Dabus River

The Dabus River is a north-flowing tributary of the Abay River in southwestern Ethiopia; it joins its parent stream at 10°36′38″N 35°8′58″E / 10.61056°N 35.14944°E / 10.61056; 35.14944Coordinates: 10°36′38″N 35°8′58″E / 10.61056°N 35.14944°E / 10.61056; 35.14944. The Dabus has a drainage area of about 21,032 square kilometers.[1]

Map showing the Abbay basin, with the Dabus River (Center bottem)

This river was formerly known as the Yabus, and local speakers still refer to it by that name, without distinction for the Yabus in Sudan that is a tributary of the White Nile. Juan Maria Schuver was the first European explorer to determine that they were two separate rivers, and in 1882 proved false the rumor that these rivers flowed from the same mountain lake.[2]

It is important as a boundary both in cultural and political terms. According to Dunlop, who explored the region in 1935, the river is where "the Christian church of the Oromo people gives place to the mosque, and the Oromo greeting to the universal Muslim politeness: 'Salaam Aleikum.' In contrast to the Oromo and Amhara dress, consisting of a shirt with close-fitting sleeves, jodpurs and chamma, they wear a white skull-cap, pugaree, flowing coat with loose sleeves and baggy trousers."[3] In political terms, its course defines not only part of the boundary between the Benishangul-Gumuz and the Oromia Regions, but also the entire shared boundary of the Asosa and Kamashi Zones of the Benishangul-Gumuz Region.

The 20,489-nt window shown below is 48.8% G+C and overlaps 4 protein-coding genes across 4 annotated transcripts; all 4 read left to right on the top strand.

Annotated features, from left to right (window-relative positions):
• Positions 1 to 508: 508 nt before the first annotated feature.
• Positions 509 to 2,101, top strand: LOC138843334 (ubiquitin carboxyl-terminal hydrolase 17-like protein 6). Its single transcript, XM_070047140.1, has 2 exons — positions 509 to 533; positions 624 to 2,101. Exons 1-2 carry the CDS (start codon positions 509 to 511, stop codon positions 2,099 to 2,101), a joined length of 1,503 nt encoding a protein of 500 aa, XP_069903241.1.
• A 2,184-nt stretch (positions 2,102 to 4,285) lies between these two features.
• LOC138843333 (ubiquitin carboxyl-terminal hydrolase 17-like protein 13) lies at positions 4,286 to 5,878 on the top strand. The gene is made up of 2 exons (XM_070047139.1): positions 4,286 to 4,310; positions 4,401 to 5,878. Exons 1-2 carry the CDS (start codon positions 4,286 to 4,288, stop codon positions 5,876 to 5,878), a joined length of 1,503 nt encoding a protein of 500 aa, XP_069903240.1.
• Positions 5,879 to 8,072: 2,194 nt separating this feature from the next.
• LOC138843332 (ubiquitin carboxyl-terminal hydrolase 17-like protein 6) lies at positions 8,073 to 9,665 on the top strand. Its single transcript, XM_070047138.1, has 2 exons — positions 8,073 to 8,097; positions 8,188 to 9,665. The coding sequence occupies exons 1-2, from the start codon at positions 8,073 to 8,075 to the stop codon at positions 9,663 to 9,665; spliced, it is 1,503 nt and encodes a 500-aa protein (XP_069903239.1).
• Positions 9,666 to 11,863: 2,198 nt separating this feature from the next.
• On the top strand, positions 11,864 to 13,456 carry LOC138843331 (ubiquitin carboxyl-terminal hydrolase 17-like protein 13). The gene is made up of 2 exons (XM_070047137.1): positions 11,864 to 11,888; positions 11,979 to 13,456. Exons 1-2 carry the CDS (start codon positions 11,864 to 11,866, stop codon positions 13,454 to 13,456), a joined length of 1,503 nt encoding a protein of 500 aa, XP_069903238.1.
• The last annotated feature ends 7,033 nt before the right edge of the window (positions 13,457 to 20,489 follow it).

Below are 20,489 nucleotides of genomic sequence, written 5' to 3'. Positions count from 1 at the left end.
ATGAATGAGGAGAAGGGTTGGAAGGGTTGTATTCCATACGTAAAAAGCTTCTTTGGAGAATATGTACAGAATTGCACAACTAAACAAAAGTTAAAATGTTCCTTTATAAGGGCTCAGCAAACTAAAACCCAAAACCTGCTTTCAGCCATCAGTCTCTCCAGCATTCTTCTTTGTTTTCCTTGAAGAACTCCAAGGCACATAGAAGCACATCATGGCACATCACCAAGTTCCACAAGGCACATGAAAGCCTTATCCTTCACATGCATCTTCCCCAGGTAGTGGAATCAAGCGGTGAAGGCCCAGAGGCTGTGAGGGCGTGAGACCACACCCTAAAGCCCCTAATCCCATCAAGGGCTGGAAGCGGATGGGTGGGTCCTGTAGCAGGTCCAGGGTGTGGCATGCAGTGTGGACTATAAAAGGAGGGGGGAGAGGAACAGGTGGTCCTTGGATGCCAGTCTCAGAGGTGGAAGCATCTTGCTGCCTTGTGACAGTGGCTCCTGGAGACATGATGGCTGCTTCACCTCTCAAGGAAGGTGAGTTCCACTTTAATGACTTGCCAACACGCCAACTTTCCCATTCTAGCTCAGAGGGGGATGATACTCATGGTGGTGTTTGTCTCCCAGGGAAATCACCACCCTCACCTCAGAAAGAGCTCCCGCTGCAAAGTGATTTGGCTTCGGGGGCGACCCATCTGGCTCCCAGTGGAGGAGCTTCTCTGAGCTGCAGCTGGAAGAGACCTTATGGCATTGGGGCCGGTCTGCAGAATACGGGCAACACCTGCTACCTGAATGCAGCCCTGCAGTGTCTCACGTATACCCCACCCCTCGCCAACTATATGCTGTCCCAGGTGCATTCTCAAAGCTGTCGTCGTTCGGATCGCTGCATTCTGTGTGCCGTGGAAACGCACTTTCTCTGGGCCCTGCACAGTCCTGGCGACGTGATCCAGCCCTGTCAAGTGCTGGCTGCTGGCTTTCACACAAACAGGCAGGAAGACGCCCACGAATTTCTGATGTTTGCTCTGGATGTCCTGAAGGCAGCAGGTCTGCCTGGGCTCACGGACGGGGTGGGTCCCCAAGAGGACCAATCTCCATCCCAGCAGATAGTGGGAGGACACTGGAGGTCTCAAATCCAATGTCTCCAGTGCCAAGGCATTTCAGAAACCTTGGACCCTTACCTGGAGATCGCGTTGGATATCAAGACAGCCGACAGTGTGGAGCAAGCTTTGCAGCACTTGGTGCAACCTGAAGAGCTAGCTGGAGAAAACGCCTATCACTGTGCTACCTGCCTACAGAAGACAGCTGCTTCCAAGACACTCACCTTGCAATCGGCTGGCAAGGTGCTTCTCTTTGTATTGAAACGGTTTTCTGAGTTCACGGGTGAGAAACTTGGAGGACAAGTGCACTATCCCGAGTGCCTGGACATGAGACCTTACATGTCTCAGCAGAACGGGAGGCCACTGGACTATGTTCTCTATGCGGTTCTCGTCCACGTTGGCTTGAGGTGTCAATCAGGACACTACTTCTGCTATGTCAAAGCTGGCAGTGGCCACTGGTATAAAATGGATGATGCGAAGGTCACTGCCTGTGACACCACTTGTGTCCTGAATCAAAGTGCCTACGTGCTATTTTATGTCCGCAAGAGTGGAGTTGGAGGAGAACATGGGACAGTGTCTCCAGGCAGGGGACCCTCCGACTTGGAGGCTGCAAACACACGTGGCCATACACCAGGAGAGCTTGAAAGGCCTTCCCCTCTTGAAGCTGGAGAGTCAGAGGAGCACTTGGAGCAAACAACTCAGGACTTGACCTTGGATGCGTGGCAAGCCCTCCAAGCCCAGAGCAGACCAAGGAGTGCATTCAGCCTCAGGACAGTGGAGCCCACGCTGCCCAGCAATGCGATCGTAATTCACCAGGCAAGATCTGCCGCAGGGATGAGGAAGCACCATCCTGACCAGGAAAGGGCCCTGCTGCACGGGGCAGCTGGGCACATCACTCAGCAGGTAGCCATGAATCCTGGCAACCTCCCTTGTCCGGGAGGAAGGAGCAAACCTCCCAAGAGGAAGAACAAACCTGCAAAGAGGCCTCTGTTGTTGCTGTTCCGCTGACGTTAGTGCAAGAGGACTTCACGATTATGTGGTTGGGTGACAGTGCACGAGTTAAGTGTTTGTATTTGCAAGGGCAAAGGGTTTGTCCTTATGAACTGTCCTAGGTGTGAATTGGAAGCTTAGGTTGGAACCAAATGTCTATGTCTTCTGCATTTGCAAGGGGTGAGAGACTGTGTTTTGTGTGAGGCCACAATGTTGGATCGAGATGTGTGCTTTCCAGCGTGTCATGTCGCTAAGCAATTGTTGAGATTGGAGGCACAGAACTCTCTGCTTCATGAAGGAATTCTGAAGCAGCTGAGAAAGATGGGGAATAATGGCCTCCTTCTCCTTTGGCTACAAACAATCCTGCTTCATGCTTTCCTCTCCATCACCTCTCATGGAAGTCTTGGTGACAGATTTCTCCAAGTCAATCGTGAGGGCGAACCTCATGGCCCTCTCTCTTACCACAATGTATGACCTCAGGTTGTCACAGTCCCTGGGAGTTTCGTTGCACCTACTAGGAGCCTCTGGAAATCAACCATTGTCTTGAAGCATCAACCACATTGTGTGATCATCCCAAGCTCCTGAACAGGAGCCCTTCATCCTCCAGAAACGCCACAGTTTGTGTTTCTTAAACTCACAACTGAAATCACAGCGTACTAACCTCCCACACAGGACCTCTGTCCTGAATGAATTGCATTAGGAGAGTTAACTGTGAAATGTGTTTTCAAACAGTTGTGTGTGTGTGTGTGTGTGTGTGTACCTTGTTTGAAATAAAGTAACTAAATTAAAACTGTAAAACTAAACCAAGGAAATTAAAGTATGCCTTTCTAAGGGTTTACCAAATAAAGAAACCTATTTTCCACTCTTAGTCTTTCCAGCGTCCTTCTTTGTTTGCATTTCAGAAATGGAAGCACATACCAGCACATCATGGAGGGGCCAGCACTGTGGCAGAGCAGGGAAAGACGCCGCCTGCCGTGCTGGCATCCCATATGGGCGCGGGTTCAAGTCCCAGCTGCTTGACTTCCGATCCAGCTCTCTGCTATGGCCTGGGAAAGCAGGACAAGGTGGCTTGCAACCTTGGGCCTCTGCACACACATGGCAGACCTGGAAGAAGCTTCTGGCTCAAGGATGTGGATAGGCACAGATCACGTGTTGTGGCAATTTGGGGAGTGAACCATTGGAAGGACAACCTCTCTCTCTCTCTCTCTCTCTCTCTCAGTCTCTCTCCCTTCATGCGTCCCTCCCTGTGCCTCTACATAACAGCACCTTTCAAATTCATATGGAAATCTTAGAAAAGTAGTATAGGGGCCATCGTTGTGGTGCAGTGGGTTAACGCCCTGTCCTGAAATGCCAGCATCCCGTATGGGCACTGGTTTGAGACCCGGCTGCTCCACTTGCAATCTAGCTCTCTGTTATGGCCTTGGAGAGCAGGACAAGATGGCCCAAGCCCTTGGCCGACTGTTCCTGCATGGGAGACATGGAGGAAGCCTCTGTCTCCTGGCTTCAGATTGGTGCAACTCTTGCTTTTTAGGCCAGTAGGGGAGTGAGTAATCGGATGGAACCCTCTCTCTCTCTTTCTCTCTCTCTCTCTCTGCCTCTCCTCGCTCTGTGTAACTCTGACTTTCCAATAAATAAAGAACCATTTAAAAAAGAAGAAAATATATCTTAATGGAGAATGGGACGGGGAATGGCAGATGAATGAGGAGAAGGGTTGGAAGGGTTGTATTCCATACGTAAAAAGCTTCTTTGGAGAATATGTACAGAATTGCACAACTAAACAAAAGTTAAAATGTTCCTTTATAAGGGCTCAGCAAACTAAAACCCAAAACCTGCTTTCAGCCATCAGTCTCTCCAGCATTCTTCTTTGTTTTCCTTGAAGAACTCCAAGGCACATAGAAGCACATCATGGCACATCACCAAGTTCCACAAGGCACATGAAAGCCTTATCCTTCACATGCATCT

The Dabus is a historically significant source for gold, where the local inhabitants used placer mining to recover the mineral.[4]

See alsoEdit


  1. ^ "Tana & Beles Integrated Water Resources Development: Project Appraisal Document (PAD), Vol.1", World Bank, 2 May 2008 (accessed 5 May 2009)
  2. ^ Wendy James, Gerd Baumann and Douglas H. Johnson, Juan Maria Schuver's Travels in North East Africa (London: The Hakluyt Society, 1996), pp. 132f
  3. ^ A. Dunlop, "The Dadessa Valley", Geographical Journal, 89 (1937), p. 519
  4. ^ Quoted in Richard Pankhurst, Economic History of Ethiopia (Addis Ababa: Haile Selassie I University, 1968), p. 233.